Sunrise's Kochie slams anti-vax defenders.

Two weeks ago, a newborn baby died from whooping cough in Perth. His name was Riley. You can read about his tragically short life here.

This morning, in the “Kochie’s Angels”  segment on Sunrise where three women discuss and debate the stories of the day with co-host David Koch, two of the three ‘Angels’ appeared to be defending the position of vaccine deniers who refuse to vaccinate their children.

While both Elka Whalan, a former Olympic swimmer and TV host Sally Obermeder said they did vaccinate their own children, they made some disturbing claims, particularly Whalan who argued that “people need to do research on both sides of the story.”

When challenged strongly on this by Mamamia’s Shelly Horton and Kochie, Whalan repeated her claim that while “I vaccine my children, people should look at both sides of the story.” Sally Obermeder chimed in, pointing out that whether you vaccinate your children or not, everyone just wants what’s best for their children. And that everyone is just acting out of love.

On the panel, former Olympic swimmer Elka Whalan (centre) argued that “people need to do research on both sides of the story.”

The problem with her message, of course, is that in fact there aren’t two sides of this story. And the fact that it’s not just about your children. It’s about babies like Riley and Dana McCaffrey who died before they were old enough to be immunised because other people “did their research” and chose not to vaccinate their children, causing outbreaks of these preventable but incurable diseases in the communities where Riley and Dana lived.

Back on Sunrise, things quickly became heated. “There is no argument,” Kochie pointed out. “Everyone thinks they’re an expert using Google, but when you talk to the experts, there is no argument.”

He added that as a grandfather, he’d already opted to have a whooping cough vaccine.

“Everyone thinks they’re an expert using Google, but when you talk to the experts, there is no argument,” Kochie argued.

As Shelly Horton interjected: “No doctor doesn’t vaccinate their child. It’s one of those things where we need to stop saying ‘that’s what a naturopath said, or what someone’s friend said on Facebook’.”


“We actually need to listen to the experts,” she added.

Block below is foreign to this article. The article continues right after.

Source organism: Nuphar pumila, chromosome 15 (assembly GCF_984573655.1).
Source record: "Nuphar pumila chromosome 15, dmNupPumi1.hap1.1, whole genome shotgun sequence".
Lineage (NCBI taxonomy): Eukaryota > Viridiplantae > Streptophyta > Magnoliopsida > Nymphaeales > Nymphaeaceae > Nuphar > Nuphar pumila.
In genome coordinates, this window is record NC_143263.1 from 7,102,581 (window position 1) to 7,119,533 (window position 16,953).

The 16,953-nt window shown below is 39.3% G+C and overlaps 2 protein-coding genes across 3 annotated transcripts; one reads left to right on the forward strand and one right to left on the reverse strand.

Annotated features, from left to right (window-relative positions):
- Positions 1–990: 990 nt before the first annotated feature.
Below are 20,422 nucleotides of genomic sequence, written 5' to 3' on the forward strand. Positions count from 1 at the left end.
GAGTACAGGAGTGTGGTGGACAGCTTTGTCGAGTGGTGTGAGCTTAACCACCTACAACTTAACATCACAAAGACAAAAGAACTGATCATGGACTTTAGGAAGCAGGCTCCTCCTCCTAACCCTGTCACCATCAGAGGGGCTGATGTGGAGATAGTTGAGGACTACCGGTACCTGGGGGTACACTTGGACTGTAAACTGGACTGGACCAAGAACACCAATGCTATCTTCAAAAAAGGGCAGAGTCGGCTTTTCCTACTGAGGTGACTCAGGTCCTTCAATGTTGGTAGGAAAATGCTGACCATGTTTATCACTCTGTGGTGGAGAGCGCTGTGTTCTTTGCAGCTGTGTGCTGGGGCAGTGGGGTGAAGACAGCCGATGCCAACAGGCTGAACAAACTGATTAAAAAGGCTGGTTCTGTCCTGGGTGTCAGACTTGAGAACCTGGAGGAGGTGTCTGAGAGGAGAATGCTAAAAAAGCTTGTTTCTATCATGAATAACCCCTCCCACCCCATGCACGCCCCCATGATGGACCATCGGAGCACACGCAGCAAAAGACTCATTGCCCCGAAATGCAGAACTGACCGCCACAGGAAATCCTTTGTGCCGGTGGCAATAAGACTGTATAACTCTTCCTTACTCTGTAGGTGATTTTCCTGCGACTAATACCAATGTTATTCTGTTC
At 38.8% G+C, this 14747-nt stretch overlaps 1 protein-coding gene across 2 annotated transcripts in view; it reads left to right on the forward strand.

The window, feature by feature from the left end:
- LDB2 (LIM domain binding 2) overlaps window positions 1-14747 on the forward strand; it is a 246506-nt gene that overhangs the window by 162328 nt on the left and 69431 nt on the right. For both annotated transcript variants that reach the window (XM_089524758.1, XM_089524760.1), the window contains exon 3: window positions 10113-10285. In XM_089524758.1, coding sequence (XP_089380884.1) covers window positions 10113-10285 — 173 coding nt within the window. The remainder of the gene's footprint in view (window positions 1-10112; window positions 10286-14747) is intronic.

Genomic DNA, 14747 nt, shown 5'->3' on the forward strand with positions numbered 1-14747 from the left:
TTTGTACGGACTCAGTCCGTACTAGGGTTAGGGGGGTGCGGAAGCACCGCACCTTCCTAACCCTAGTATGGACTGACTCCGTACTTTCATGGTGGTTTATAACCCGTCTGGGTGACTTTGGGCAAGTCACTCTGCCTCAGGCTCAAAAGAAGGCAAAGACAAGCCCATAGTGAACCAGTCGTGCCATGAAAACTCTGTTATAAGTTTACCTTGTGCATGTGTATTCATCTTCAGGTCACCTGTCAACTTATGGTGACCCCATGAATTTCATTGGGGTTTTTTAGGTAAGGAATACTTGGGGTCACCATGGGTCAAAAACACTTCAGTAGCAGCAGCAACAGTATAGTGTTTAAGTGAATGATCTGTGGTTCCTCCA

Watch the segment here. Post continues after video:

Mamamia Women’s Network’s Mia Freedman hit out at the idea of “doing research” and there being “two sides” to vaccination, challenging Whalan’s claims on Twitter:

Let’s just recap:  no link between vaccination and autism has ever been found — ever. And what has been conclusively proven is that while they are not 100% perfect, vaccines are the best and only way to protect babies and children from diseases like whooping cough that can kill them.

Those diseases can kill babies — as the family of tiny Perth baby Riley learned when their little boy tragically died this month from whooping cough. At only 32 days old, baby Riley was too young to get his vaccine against the deadly disease; at his age, babies depend on older kids and adults around them being vaccinated.

Baby Riley lost his life to whooping cough.

It is dangerous for the media to treat this issue as a two-sided debate, and to allow non-experts to comment.

Because while Elka Whalan may be an expert at swimming, no-one should be taking advice from her about the health of their children.


Need more info? Try these:

Show this post to anyone who tells you vaccines cause autism.

9 vaccination myths busted. With science.

Here’s why doctors always vaccinate their children.

Why are autism rates rising? Science says it’s got absolutely nothing to do with vaccines.

No, Google does not make you a doctor.

Save the Date to Vaccinate is an initiative from NSW Health to remind parents of the importance of on-time vaccinations for children. Visit to download the free ‘Save the Date’ phone app.